Dr Ajay Khare: a personal tribute to a dear comrade


Ajay Khare was not a hero. He was just an ordinary person like most of us, with extraordinary qualities. That is how I will remember him.

I first got to know Ajay as a young and idealistic medical graduate, 30 years back, in a workshop on the Bhopal Gas Tragedy. I had met him briefly earlier at a convention of medical students organised by the Students Federation of India in Gwalior. Ajay was involved in the students’ movement during his college days in Gandhi Medical College in Bhopal and was instrumental in organising medical relief for the victims of the Bhopal Gas Tragedy.

Ajay, unlike many of us, did not allow the harsh reality of the real world to tinge his idealism. He remained starry eyed all his life, always the optimist who believed that things can change.

Ajay was to later qualify with a postgraduate diploma in ophthalmology, but his vision of a different world from the world we live in would take him beyond the confines of the practice of medicine. While he never left behind the discipline of medicine, his search for alternatives led him to explore broader pastures. He went on to be a part of the People’s Science Movement and the All India People’s Science Network that was formed after a huge nationwide jatha that culminated in Bhopal in 1987. Ajay was a natural recruit for the science movement which was formed in the backdrop of the industrial genocide by Union Carbide in Bhopal in 1984, impelling many young people to organise and question the misuse of science under capitalism.

At the same time Ajay was part of a new movement that also believed in the potential of science as a liberator of the most oppressed people. Towards this end he helped build the Madhya Pradesh Vigyan Sabha (MPVS) in the late 1980s. MPVS became a pioneer of sorts in MP, choosing to work with adivasi populations in one of its most backward regions of the state. The Tamia centre of MPVS (in Chindwara district) germinated ideas and interventions that addressed everyday issues of the adivasi community. Experiments in the field led to the introduction of a low-cost water purification system and social mobilisation led to the local utilisation of non-timber forest produce.

Throughout the 1990s we would meet often, as comrades in the people’s science and literacy movements. Ajay could never stop smiling and he could not ever resist telling a joke that he had recently come across. He had the endearing quality, so rare these days, of being able to laugh with his heart and not his brain. I do not remember Ajay ever laughing at anyone (except at the bankrupt system we all so loved to hate) but rather with everyone as a method of sharing camaraderie. His jokes were famous, and sometimes repetitive, but we always loved them!

Ajay was one of the key people involved in building Jan Swasthya Abhiyan, after it was formed in 2001. He shouldered the major burden of the National Health Assembly in Bhopal in 2007. He also coordinated the national secretariat of the JSA from Bhopal for three years after that. We still find it so difficult to think of the JSA without Ajay, without his infectious laughter and without his continuous and genuine effort to work across differences.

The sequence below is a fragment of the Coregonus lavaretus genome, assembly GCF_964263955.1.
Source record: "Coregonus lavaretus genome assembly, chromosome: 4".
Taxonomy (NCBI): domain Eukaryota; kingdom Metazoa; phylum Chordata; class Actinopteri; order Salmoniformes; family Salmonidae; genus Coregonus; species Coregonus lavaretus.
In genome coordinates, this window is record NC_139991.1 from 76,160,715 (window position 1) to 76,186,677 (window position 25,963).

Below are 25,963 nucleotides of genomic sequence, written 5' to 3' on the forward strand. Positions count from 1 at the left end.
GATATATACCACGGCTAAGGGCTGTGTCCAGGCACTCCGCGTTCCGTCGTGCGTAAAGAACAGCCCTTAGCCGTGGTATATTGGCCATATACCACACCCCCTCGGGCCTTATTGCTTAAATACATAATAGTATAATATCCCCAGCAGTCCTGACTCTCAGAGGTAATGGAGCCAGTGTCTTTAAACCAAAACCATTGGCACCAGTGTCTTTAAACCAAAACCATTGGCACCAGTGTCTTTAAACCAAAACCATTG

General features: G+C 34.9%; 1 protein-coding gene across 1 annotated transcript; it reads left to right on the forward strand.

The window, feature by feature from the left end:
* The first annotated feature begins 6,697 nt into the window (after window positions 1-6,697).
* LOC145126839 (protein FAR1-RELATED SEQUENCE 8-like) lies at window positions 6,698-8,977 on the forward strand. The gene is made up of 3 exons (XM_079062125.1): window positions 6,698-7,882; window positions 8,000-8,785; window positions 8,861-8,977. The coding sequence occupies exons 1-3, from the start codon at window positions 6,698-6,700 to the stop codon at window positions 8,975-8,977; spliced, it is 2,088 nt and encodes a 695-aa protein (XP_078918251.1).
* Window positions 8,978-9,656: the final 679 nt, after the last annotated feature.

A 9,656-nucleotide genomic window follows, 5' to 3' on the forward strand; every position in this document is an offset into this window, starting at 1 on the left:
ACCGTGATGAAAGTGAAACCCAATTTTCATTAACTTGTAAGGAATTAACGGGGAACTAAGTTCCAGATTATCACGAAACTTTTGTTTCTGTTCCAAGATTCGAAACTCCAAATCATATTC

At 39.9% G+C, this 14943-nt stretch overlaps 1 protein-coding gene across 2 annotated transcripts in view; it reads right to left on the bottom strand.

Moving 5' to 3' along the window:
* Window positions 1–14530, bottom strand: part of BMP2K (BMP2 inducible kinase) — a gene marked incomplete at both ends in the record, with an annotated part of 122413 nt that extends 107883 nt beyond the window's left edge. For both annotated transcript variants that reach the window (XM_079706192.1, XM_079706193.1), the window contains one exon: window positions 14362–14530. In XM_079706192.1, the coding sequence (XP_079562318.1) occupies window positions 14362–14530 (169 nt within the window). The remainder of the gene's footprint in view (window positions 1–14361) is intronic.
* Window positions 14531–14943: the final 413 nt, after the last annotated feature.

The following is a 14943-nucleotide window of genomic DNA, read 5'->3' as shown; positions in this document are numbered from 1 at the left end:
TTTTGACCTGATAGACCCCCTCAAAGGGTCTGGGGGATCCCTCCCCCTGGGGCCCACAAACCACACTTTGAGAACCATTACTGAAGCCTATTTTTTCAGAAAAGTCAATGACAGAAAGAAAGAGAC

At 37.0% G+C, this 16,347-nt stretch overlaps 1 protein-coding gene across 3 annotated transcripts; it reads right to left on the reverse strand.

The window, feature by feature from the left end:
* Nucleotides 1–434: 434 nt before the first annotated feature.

Ajay had a fault. He always had to speak out and speak exactly what he thought was right. In every meeting he would sit right at the front, and every time he felt something was amiss, he would be up on his feet. He spoke from the heart and he spoke too fast, but he would make sure he was understood. That got him into trouble many times. In MP he became a major force in invigorating the ASHA programme of the National Rural Health Mission (NRHM). After working almost round the clock in the NRHM, he was victimised for speaking out against corruption and fraud in the system. False charge-sheets pursued him till the end. Did Ajay stop smiling? Never.

His most recent calling was as leader of the MP Medical Officers’ Association (MPMOA). Through his persistence the MPMOA became a thorn in the flesh for corrupt officers in the health department. Always self-effacing, Ajay never talked loudly about his achievements. He just laughed and carried on. Only those close to him realised that there was a core of steel behind that ever-smiling face. He took on the evil, rotten system but never became cynical. It was something he needed to do, because he never changed from the starry eyed boy of 30 years back.

They will not dedicate memorials for Ajay. For he was an ordinary person like all of us . . . but with extraordinary qualities. A part of him will live in all of us. Keep smiling my comrade, my friend, my younger brother. When this pall of sadness lifts, I promise I will smile with you. Perhaps also share a joke with you. I know you would like that.

Amit Sengupta, National Convenor, Jan Swasthya Abhiyan, D-158, Lower Ground Floor, Saket, New Delhi 110 017 INDIA e-mail: [email protected]

About the Authors

Amit Sengupta ([email protected])

National Convenor

Jan Swasthya Abhiyan, D-158, Lower Ground Floor, Saket, New Delhi 110 017,




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